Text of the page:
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Here in Pennsylvania, we know about the unpredictable weather of March. Yesterday (when I worked 12 hours), it was sunny and in the 60s. Today, it’s going to be in the 40s and windy.

During the Civil War, the unpredictable weather helped to break the routine of camp life and interrupt the training schedule. On March 22, 1864, soldiers woke up to a fresh five inches of new snow – and since “boys will be boys” a snowball fight broke out.

Of course, as veteran soldiers, this was no ordinary snowball fight. One Arkansas soldier recalled, “Such pounding and thumping, and rolling over in the snow, and washing of faces and cramming snow in mouths and in ears and mixing up in great wriggling piles together.” (Stephenson, Civil War Memoir)

Here are some other accounts of what occurred:

In Cleburne’s Division, Lucius Polk’s Brigade attacked Govan’s Brigade, pitting Arkansas against Arkansas, and Cleburne could not resist getting involved. He placed himself at the head of his old brigade and led the attack on Govan’s campsite. The snowballs flew thick and fast, and Govans’s men were getting the worst of it when they decided to launch a counterattack. They charged, no doubt yelling for all they were worth and Cleburne suddenly found himself a prisoner of war. After some tongue -in-cheek deliberation, his captors decided to parol their commander, and Cleburne was released.

The snowball fight continued and Cleburne once again entered the fray. At last he was captured a 2nd time .. and this time his captors confronted him with mock solemnity about his violation of parole. According to one veteran, “Some called for a drumhead court martial; others demanded a sound ducking in the nearby creek. Still others, mindfull of Cleburne’s reputation as a stern disciplinarian, insisted that the general be meted out his own customary punishment. The idea caught on and soon the whole brigade took up the familiar order: ‘Arrest that soldier and make him carry a fence rail!’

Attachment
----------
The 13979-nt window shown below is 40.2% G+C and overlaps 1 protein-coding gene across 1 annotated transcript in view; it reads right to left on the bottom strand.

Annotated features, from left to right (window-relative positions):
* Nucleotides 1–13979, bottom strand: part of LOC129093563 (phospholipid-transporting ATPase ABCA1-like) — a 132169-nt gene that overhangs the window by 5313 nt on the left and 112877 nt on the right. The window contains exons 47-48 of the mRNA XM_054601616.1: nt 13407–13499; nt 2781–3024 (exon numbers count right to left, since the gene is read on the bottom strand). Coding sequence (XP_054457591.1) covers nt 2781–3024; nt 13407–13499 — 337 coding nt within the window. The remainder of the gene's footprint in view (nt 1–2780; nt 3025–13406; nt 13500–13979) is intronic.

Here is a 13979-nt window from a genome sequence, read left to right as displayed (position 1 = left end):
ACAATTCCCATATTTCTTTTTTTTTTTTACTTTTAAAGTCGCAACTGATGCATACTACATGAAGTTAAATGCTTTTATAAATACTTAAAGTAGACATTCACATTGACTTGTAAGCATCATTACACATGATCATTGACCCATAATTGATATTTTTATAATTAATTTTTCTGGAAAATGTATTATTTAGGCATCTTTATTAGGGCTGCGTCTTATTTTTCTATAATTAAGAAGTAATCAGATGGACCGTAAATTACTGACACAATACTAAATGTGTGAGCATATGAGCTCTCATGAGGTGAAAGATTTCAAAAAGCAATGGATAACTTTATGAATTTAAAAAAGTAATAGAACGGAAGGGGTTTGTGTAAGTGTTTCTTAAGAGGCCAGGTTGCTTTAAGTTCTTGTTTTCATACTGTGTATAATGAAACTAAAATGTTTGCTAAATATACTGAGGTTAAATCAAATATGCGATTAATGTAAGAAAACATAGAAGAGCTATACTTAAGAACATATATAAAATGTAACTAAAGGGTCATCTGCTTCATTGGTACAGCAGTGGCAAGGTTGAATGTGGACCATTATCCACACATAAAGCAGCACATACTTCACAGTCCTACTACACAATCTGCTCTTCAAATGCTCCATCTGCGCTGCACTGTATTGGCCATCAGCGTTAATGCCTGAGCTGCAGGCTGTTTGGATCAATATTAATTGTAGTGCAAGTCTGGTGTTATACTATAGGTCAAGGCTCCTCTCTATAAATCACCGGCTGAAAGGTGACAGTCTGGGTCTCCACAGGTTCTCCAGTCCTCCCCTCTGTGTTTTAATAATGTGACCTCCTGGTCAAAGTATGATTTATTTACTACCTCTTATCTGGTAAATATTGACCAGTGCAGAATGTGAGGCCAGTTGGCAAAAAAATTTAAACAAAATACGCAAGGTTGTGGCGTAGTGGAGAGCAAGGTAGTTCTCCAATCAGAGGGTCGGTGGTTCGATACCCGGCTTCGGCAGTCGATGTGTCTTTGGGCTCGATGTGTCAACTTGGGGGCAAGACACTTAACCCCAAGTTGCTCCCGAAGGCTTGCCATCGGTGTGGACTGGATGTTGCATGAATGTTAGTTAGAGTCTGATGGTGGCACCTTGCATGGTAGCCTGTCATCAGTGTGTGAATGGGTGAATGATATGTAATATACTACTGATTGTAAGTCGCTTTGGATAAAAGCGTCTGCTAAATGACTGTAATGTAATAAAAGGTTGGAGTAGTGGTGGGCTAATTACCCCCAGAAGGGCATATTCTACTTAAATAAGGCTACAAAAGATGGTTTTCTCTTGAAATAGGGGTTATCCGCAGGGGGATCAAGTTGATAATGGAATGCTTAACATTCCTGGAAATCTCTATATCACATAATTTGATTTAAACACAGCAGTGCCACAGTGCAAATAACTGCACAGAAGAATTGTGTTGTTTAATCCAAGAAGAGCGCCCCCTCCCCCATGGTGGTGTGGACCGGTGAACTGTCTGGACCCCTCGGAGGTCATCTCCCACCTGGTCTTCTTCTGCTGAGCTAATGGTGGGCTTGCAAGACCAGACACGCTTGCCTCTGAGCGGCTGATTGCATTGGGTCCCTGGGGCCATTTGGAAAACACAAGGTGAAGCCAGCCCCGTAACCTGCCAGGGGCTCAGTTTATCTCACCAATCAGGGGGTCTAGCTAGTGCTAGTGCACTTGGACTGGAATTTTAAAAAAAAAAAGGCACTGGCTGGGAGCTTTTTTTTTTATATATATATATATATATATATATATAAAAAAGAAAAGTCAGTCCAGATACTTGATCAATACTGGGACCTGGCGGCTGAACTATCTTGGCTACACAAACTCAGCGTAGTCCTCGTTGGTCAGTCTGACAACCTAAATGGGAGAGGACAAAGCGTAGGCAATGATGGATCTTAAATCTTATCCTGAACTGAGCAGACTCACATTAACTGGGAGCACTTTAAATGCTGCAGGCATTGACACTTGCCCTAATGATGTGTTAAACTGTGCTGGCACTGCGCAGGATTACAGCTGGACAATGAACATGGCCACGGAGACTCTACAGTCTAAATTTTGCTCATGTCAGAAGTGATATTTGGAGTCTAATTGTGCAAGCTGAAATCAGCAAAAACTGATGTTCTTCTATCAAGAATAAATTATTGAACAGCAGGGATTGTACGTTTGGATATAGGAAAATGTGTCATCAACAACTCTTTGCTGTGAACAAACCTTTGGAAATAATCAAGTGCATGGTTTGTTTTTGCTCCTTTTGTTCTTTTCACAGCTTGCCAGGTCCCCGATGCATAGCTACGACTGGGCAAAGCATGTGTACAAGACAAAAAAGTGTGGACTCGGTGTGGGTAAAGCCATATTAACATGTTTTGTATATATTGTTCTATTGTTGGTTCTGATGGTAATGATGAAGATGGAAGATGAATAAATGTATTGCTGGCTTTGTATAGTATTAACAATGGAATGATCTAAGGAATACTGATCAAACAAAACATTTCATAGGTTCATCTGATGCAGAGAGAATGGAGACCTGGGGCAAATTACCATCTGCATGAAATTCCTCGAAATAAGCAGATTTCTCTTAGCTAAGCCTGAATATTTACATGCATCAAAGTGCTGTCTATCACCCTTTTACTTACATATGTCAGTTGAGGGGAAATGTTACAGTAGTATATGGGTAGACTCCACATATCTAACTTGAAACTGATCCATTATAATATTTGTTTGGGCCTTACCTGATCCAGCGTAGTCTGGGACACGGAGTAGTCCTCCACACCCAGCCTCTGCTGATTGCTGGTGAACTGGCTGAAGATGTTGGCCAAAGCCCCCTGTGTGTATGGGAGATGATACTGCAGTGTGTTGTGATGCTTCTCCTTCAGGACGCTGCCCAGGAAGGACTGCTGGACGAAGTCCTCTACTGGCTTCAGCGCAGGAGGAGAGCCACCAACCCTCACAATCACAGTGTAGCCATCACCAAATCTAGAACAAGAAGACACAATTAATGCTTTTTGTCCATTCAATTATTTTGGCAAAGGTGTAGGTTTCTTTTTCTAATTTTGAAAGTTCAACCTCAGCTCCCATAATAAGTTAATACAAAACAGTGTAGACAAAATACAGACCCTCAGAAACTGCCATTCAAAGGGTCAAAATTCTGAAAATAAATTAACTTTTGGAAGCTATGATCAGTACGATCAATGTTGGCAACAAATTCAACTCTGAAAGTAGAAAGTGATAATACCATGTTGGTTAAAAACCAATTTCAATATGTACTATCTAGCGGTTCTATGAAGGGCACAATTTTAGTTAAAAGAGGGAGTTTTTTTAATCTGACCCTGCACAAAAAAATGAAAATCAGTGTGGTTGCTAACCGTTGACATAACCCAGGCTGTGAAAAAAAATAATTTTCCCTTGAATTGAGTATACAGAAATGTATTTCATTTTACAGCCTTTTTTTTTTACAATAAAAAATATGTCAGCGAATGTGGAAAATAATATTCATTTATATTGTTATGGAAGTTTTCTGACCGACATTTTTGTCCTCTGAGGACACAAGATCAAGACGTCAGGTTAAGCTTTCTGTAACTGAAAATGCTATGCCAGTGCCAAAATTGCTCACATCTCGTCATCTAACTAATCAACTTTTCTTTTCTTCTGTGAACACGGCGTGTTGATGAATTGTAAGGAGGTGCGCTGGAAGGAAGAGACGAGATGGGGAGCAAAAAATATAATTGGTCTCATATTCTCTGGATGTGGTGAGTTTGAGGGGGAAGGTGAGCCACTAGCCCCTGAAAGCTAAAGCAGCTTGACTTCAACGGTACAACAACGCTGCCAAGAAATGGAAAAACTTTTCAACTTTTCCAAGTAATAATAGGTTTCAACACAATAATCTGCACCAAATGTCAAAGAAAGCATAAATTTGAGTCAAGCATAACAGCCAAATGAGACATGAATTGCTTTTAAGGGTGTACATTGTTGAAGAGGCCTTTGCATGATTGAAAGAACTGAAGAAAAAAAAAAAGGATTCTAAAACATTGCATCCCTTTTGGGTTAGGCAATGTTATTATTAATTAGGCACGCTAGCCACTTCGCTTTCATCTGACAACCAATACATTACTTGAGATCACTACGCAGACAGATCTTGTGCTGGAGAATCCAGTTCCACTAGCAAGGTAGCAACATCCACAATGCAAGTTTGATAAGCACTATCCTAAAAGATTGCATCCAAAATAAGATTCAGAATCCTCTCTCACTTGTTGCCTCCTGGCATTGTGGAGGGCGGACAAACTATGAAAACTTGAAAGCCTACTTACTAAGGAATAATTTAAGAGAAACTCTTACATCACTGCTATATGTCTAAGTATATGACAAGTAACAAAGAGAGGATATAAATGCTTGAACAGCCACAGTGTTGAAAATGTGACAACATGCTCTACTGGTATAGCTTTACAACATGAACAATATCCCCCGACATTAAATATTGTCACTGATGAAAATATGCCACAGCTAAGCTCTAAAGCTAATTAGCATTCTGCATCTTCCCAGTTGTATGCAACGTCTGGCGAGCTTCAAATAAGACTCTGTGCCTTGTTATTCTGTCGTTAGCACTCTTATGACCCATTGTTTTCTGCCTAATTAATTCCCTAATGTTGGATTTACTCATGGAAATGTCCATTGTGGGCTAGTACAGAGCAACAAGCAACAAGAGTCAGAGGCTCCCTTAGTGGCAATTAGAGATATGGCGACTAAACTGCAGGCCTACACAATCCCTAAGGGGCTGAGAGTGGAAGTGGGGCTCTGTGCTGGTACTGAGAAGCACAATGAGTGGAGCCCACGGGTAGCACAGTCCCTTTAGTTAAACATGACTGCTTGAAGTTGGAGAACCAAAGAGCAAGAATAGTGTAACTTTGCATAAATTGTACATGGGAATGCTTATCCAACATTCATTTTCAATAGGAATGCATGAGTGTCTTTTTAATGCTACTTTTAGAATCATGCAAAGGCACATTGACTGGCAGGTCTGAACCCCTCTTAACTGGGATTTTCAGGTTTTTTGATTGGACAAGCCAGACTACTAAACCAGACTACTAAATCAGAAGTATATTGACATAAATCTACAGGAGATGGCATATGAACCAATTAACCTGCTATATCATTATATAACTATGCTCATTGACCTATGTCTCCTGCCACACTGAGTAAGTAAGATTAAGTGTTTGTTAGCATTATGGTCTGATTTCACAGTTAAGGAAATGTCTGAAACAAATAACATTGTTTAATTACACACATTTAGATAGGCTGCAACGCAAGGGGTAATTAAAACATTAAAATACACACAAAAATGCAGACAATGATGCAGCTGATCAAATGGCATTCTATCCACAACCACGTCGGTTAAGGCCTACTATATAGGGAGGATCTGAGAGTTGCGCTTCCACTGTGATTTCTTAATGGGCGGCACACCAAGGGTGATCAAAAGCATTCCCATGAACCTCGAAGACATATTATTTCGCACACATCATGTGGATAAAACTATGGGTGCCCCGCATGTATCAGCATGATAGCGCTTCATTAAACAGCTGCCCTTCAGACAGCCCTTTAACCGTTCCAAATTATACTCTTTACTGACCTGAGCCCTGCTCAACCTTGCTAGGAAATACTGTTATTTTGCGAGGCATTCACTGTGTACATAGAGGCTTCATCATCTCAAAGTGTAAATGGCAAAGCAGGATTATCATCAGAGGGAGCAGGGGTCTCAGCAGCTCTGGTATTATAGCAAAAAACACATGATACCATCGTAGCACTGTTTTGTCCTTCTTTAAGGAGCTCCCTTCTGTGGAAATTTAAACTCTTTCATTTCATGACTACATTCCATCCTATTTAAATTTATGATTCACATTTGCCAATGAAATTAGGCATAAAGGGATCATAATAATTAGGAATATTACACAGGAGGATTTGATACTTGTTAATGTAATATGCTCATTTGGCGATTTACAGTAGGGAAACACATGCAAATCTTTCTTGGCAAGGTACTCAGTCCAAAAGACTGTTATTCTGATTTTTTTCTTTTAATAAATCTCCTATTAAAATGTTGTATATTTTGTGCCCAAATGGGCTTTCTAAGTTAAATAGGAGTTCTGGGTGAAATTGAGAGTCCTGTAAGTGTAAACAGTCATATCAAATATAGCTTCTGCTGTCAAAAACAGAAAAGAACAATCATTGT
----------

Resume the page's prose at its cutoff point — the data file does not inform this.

Cooler heads prevailed, with Cleburne’s defenders arguing that after all this was the 1st occasion on which he had been known to break his word and once again his captors granted him parole. When it was all over, Cleburne authorized a ration of whiskey to the troops, and they stood around great bonfires singing and yelling “at the top of their lungs.” {Steve Davis “The Great Snowbattle of 1864” CWTI (June 1976) }

More snow fell on the 23rd of March, provoking yet another snowball fight and rain and snow continued through the rest of the month. On the 31st a more serious sham battle occurred when Joe Johnston organized a mock engagement involving Hardee’s Corps. Cleburne’s and Bates’s Div. Squared off against those of Cheatam and Walker.

It was a fine weather for a charge, and the troops entered the spirit of the drill, firing off a blank cartridges each, thrilling the small audiences of ladies who had driven out from Dalton to watch. One veteran recalled, “The noise was terrific and the excitement intense, but nobody was hurt. . . except perhaps one of the cavalry men who was dismounted while charging a square of infantry.” That night, back in camp , it was peaches and cornbread again for dinner. (John S. Jackson Diary of A Confederate Soldier)

I hope we are not in for any more snow here in Gettysburg, but if a snowstorm does give us another blast of winter, I think I’m going to go start a snowball fight!

 

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